The Missouri River runs through the states of Missouri, North and South Dakota, Nebraska, Iowa, Montana and Kansas. It's typically considered the second longest river in the United States, although some geologists believe it is the longest river, whereas the Mississippi has the largest drainage area. The Missouri River is about 2,315 miles long, with a drainage area that's over 1/2 million square miles.
The river's drainage area is inhabited by 10 million people. They include the people who live in the states the river flows through, but also those in Colorado, Minnesota, Wyoming and Alberta and Saskatchewan, two Canadian provinces.
The Missouri River has been important to human beings for at least 12,000 years and has been so developed in the modern era that its course has been changed several times. This has largely been through the building of dams, channels and levees. The river has also been polluted due to agricultural run-off and other human activities.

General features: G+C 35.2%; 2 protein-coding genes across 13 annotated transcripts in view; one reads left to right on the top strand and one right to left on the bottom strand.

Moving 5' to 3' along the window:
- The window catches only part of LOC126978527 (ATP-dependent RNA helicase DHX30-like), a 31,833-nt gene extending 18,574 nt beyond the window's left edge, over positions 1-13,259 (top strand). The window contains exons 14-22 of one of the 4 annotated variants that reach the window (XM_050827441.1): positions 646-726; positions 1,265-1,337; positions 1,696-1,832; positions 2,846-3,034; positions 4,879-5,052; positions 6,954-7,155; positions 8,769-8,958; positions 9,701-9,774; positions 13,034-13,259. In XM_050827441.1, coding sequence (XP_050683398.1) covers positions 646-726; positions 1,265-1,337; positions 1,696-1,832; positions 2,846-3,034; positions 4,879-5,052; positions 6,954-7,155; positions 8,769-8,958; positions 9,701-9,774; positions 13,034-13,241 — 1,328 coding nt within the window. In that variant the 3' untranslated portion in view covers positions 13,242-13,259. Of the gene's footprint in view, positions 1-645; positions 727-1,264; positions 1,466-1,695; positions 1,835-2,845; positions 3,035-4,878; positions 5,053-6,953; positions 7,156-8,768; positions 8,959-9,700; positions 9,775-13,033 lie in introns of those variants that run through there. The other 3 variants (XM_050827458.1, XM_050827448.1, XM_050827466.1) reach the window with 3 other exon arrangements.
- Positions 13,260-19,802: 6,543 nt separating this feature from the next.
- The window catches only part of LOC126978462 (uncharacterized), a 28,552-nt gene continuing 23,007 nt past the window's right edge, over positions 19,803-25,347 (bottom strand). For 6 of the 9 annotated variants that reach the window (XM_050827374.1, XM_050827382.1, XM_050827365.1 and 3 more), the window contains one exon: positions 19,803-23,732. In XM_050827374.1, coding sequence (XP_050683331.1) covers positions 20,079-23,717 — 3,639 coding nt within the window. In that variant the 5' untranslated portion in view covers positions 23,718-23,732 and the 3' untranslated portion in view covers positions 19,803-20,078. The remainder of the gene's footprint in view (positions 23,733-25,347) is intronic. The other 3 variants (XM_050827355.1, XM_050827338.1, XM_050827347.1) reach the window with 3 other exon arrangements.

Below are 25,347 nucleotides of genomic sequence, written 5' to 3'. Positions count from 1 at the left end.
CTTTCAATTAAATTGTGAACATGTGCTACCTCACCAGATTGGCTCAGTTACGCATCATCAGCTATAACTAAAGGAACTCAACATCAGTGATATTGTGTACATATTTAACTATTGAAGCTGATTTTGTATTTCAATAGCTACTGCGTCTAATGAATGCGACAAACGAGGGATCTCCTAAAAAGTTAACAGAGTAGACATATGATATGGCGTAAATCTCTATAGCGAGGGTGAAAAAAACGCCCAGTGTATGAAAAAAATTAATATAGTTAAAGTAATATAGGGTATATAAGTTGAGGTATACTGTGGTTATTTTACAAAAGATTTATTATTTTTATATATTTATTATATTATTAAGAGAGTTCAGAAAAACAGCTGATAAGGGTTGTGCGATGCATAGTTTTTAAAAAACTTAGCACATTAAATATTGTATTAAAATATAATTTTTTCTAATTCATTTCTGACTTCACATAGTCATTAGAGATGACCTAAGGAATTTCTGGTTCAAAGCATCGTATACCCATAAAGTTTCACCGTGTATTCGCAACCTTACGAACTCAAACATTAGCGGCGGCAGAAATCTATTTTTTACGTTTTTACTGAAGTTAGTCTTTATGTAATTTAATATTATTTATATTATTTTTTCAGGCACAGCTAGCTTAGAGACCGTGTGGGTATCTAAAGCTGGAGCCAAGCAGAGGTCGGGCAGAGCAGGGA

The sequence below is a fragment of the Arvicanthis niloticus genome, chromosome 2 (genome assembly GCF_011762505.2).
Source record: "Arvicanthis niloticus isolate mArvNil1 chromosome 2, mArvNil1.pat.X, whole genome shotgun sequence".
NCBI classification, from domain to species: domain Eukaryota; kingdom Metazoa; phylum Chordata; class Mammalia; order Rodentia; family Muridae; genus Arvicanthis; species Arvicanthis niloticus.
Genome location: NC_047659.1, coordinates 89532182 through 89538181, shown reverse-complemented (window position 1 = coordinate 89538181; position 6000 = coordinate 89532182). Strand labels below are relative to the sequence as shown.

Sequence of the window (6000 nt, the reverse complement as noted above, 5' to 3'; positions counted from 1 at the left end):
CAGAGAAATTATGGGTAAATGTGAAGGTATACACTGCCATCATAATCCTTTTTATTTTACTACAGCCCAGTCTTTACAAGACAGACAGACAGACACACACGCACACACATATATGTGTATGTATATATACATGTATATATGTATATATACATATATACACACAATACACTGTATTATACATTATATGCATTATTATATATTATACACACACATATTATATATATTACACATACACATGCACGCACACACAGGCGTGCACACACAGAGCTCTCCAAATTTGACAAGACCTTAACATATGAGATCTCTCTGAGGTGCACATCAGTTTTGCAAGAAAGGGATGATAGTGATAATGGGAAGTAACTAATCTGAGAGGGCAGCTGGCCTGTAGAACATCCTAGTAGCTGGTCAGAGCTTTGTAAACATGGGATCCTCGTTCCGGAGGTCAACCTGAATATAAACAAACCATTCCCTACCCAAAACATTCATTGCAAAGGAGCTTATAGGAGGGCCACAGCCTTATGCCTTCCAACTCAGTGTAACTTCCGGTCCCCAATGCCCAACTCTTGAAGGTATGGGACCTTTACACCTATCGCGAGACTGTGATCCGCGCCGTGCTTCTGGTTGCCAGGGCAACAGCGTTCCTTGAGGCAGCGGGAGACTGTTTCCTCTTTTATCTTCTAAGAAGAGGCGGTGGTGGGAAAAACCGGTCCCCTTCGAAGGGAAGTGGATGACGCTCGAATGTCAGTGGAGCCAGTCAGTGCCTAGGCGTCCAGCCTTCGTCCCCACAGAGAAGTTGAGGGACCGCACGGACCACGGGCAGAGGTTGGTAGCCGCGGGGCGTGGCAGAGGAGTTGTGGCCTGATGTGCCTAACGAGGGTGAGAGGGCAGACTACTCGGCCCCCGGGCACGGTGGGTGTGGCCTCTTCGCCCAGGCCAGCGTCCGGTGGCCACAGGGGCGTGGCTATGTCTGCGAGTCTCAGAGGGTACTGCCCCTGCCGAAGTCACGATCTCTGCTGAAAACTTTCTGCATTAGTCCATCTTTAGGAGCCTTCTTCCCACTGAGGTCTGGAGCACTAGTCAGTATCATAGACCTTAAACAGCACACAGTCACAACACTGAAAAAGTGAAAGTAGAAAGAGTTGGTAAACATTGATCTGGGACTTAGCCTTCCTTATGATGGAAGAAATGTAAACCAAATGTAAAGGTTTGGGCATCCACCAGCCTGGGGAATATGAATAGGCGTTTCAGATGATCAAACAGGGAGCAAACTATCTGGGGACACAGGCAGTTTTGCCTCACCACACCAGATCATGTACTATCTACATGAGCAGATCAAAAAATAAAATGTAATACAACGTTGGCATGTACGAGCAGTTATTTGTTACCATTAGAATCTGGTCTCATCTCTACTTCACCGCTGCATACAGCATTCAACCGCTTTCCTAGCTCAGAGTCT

The headwaters of the Missouri River begin in three streams that flow from the Madison, Gallatin and Jefferson Rivers in Montana. From there the river widens, and then flows southeast to join the Mississippi River at St. Louis.
The Missouri gets its name from the Missouri Indians, whose name means "people with wooden canoes."